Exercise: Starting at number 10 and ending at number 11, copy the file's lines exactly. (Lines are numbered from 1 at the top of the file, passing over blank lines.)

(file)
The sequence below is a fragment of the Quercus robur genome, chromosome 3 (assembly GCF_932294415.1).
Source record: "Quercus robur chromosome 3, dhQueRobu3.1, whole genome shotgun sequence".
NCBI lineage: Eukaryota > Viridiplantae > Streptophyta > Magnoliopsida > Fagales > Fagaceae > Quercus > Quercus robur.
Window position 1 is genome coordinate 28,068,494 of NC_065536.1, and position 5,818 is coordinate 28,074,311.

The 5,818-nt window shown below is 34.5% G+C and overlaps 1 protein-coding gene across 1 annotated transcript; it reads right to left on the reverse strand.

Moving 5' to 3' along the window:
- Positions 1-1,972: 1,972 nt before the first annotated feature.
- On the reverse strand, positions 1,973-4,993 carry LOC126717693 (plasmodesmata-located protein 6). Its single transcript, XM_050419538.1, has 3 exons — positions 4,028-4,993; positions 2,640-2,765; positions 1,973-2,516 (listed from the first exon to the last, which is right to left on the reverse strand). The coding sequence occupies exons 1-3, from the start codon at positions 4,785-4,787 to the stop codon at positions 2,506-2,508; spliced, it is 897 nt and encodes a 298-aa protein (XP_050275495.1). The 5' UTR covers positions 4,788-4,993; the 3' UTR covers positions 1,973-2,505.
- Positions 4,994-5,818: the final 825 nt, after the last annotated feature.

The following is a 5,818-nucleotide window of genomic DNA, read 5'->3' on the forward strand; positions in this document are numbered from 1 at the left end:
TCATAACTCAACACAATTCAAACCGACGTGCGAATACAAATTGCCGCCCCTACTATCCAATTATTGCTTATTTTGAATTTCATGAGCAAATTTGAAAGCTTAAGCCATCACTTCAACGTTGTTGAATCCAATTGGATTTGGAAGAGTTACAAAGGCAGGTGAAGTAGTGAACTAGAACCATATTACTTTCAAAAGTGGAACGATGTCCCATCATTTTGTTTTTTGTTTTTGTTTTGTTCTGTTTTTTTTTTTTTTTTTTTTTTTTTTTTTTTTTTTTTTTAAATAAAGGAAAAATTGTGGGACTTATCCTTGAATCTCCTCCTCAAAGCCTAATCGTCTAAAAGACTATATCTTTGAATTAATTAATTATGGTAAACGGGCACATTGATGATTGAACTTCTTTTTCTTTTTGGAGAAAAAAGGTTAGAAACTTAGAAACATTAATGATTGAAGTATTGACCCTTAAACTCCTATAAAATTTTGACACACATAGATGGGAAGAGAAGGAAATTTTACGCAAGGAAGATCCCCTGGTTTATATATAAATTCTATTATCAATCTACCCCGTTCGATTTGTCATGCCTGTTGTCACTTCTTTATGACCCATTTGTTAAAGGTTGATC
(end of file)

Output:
The following is a 5,818-nucleotide window of genomic DNA, read 5'->3' on the forward strand; positions in this document are numbered from 1 at the left end:
TCATAACTCAACACAATTCAAACCGACGTGCGAATACAAATTGCCGCCCCTACTATCCAATTATTGCTTATTTTGAATTTCATGAGCAAATTTGAAAGCTTAAGCCATCACTTCAACGTTGTTGAATCCAATTGGATTTGGAAGAGTTACAAAGGCAGGTGAAGTAGTGAACTAGAACCATATTACTTTCAAAAGTGGAACGATGTCCCATCATTTTGTTTTTTGTTTTTGTTTTGTTCTGTTTTTTTTTTTTTTTTTTTTTTTTTTTTTTTTTTTTTTTAAATAAAGGAAAAATTGTGGGACTTATCCTTGAATCTCCTCCTCAAAGCCTAATCGTCTAAAAGACTATATCTTTGAATTAATTAATTATGGTAAACGGGCACATTGATGATTGAACTTCTTTTTCTTTTTGGAGAAAAAAGGTTAGAAACTTAGAAACATTAATGATTGAAGTATTGACCCTTAAACTCCTATAAAATTTTGACACACATAGATGGGAAGAGAAGGAAATTTTACGCAAGGAAGATCCCCTGGTTTATATATAAATTCTATTATCAATCTACCCCGTTCGATTTGTCATGCCTGTTGTCACTTCTTTATGACCCATTTGTTAAAGGTTGATC